Wednesday 14 August 2013
The spectacular giraffe weevil of Madagascar Trachelophorus giraffa is often featured in wildlife documentaries. We do not expect such bizarre and colourful species in the temperate zone, but although it does not have the fame of its larger relative, we do have our own shorter-necked but just as colourful version. Apoderus coryli lives on Hazel Corylus avellanae. It is bright red and black, just like its Malagasay cousin, but although its neck is long by normal standards it is not of giraffe proportions. Perhaps we can liken it to an Okapi instead.
Like the giraffe weevil, Apoderus coryli is a leaf roller, making barrel-shape rolls from the leaves and laying its eggs inside them. Although it is a widespread weevil, I have not seen it very often, so I was excited to find one on a Hazel in a copse on the reserve yesterday morning.
Today, another exotic insect got me running. Some bright orange fluttered past and landed on Traveller's Joy Clematis vitalba in the hedge. I quickly chased after it and once I had it in the binoculars I could see that it was a Jersey Tiger Euplagia quadripunctaria. Now it was settled it had transformed from orange to zebra print, losing its colour but none of its visual impact. This moth has been spreading out from its south Devon home, and it has been resident on the Isle of Wight since the 1990s.
The last of today's spectacular species may not appeal to everyone. Cave spiders are huge, even bigger than the house spiders that seem to end up in baths more often than is good for them. Keith took us to the old pump house out on the marshes where he lifted an inspection cover to reveal several enormous shiny, dark chocolate spiders. Most of them were immature, but there were three big mammas that seemed to be adult, so we set about trying to get one on its back so we could see the relevant bits to identify it. There are two British cave spiders, and they can only be separated by looking at the epigynes (females) or palps (males) of adults. Our spider, when we got it flipped over, had the wide, narrow epigyne of Meta bourneti, which is much the rarer of the two. This was another excellent natural history moment, combining the unexpected and spectacular with just a little frisson.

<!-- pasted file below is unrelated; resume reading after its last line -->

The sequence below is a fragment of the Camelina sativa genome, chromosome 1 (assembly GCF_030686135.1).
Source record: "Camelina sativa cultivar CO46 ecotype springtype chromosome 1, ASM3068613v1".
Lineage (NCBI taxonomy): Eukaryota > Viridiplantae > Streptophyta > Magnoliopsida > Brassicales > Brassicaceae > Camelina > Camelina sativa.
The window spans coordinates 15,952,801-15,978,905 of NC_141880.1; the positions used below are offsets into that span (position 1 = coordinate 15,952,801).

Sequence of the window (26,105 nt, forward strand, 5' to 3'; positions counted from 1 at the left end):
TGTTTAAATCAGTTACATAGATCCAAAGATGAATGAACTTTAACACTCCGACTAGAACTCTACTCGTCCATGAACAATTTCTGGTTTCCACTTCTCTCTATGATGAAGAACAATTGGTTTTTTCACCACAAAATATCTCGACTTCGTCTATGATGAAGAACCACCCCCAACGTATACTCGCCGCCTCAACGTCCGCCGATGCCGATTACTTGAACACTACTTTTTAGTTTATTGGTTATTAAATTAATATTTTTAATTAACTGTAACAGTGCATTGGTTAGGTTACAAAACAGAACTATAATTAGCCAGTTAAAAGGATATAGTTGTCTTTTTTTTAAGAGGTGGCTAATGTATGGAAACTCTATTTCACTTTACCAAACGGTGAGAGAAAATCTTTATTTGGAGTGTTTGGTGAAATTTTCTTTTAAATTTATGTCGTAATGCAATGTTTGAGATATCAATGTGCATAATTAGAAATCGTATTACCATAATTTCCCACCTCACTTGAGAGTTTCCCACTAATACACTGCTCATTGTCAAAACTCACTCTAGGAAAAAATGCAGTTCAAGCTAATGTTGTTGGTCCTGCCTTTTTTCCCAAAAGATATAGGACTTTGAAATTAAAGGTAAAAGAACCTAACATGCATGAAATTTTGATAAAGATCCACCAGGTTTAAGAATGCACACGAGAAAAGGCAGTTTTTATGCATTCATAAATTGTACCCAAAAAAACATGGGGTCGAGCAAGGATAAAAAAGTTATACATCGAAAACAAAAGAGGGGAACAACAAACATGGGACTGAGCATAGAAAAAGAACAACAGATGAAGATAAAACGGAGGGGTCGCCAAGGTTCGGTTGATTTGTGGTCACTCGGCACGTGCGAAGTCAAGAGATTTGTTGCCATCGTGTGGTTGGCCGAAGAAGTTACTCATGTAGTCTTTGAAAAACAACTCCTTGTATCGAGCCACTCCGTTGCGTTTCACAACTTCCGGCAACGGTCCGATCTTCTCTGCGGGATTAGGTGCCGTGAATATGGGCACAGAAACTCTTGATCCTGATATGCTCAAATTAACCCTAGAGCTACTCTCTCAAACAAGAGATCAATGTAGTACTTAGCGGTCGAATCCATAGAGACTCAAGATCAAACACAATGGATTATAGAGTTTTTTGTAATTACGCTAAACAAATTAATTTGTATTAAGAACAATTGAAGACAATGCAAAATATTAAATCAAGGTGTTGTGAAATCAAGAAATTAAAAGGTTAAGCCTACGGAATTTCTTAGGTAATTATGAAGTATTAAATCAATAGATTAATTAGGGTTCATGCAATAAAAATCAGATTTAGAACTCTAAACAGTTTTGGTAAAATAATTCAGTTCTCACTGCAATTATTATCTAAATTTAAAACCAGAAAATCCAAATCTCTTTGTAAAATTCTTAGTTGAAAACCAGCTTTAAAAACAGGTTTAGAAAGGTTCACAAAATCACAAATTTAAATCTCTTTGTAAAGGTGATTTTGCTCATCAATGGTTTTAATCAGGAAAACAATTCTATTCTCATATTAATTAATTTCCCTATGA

Many goosefoots are difficult to identify, but Oak-leaved Chenopodium glaucum is easy, and I like it almost for that alone. It also has an attractive silver lining on the underside of the leaves (just visible in the photo above on the leaf below the tip), which adds to its appeal. This plant is probably an ancient introduction like poppies and many of our other cornfield weeds. It is uncommon, but I see it around the Thames Estuary quite often, and there is a good population here at Brading.